Travel News

The Hot 100 2013, 51-75

Edible insects, wine labels worth framing, boutique hotels-cum-libraries. Welcome to this year’s Gourmet Traveller Hot 100. Consider this your global hit list (in no particular order), from the most exciting food and drinks trends to the latest and greatest in travel.
AJ Moller

THE HOT 100 2013

The Hot 100 2013, 1-25

The Hot 100 2013, 26-50

The Hot 100 2013, 51-75

The Hot 100 2013, 76-100

The 2013 Hot 100 in pictures

**51 Cake Kiosk

** When pastry chef Jade Halloran’s ’70s caravan trundles its way to the farmers’ market in Brisbane’s New Farm on the second and fourth Saturday of every month, it’s crammed full of the sweetest homemade goodness – zingy lemon coconut confections, buttery melting moments. Halloran, a former pastry chef at Pearl Café, found the van second-hand and had it pimped up. Now it’s a fully licensed kitchen.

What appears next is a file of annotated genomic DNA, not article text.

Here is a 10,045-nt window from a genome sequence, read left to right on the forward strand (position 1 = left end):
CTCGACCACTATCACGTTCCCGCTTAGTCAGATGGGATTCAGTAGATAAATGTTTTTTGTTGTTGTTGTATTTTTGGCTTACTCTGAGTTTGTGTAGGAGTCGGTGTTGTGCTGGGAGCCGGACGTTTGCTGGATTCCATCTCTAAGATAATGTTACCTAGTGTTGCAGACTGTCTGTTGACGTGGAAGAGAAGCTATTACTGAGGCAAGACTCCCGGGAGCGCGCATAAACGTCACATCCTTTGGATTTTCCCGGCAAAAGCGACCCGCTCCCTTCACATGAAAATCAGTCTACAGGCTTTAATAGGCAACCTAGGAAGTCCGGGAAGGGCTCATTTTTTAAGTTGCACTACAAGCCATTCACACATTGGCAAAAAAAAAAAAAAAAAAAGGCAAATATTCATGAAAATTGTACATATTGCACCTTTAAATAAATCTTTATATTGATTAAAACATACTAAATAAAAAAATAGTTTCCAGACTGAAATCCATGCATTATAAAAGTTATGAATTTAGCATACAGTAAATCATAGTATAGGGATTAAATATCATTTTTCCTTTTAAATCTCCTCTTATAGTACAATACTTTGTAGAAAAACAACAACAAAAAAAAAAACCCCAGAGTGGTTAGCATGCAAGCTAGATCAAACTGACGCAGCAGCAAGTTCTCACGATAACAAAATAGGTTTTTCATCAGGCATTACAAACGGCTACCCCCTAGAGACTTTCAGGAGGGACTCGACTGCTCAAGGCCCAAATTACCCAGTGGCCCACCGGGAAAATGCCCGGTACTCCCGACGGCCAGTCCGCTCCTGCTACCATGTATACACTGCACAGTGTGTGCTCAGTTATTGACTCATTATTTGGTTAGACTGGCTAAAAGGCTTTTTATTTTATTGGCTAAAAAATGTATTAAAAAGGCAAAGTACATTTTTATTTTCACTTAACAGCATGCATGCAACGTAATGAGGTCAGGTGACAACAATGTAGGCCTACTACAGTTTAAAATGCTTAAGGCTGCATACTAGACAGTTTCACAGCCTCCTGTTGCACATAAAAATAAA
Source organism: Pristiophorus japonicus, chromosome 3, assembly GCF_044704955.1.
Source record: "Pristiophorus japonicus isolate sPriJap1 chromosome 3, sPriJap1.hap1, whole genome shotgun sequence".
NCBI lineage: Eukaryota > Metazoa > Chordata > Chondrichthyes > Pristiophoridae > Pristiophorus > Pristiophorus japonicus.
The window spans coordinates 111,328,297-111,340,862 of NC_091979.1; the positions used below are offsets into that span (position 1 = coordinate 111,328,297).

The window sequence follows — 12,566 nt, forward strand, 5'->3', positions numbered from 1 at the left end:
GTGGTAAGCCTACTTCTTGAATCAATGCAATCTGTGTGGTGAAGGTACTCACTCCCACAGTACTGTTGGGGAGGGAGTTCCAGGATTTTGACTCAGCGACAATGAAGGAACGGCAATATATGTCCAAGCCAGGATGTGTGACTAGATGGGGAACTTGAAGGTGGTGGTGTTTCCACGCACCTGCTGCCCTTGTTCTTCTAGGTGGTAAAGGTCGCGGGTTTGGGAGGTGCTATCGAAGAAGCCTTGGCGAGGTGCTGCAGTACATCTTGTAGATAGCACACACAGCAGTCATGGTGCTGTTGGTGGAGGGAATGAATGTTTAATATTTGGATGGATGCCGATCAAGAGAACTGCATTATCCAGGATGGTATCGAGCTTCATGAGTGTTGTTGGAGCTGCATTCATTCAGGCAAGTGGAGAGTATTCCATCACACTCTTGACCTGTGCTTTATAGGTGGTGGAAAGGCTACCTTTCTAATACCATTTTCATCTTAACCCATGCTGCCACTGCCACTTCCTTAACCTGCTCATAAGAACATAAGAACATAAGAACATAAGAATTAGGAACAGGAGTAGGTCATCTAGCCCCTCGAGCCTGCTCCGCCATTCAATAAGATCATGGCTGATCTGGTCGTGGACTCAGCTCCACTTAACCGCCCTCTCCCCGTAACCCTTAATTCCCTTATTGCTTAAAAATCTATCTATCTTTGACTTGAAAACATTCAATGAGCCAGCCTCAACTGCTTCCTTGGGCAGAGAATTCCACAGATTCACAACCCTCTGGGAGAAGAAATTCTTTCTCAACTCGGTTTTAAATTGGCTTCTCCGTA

**52 Best pied piper impersonation

** The tiny pueblo of Garzón has an outsized reputation, thanks in great part to South America’s master chef Francis Mallmann, whose Hotel & Restaurant Garzón, more of a restaurant-with-rooms, attracts an international following to this Uruguayan outpost, miles inland from the chic beach resorts of José Ignacio and Punta del Este. But where Mallmann goes, others follow, so now you can also rent stylish haciendas such as Casa Anna or Casa Rosa, visit the Colinas de Garzón vineyards for a tannat tasting, or simply hang out in the local social club on tango night.

**53 Solid travelling companions

** Our travel bag shows its history: the deodorant that leaked en route to Rome; the face cream that spilled on the descent into Delhi. Which is why we love the shift towards all things solid. Jao dubs its Coiffette a “bomade”: an essential-oil blend that smooths flyaways and softens cuticles. Australian-made Indah takes the stress out of flying with its Lalu Travel Balm, a pulse-point rub for testing journeys.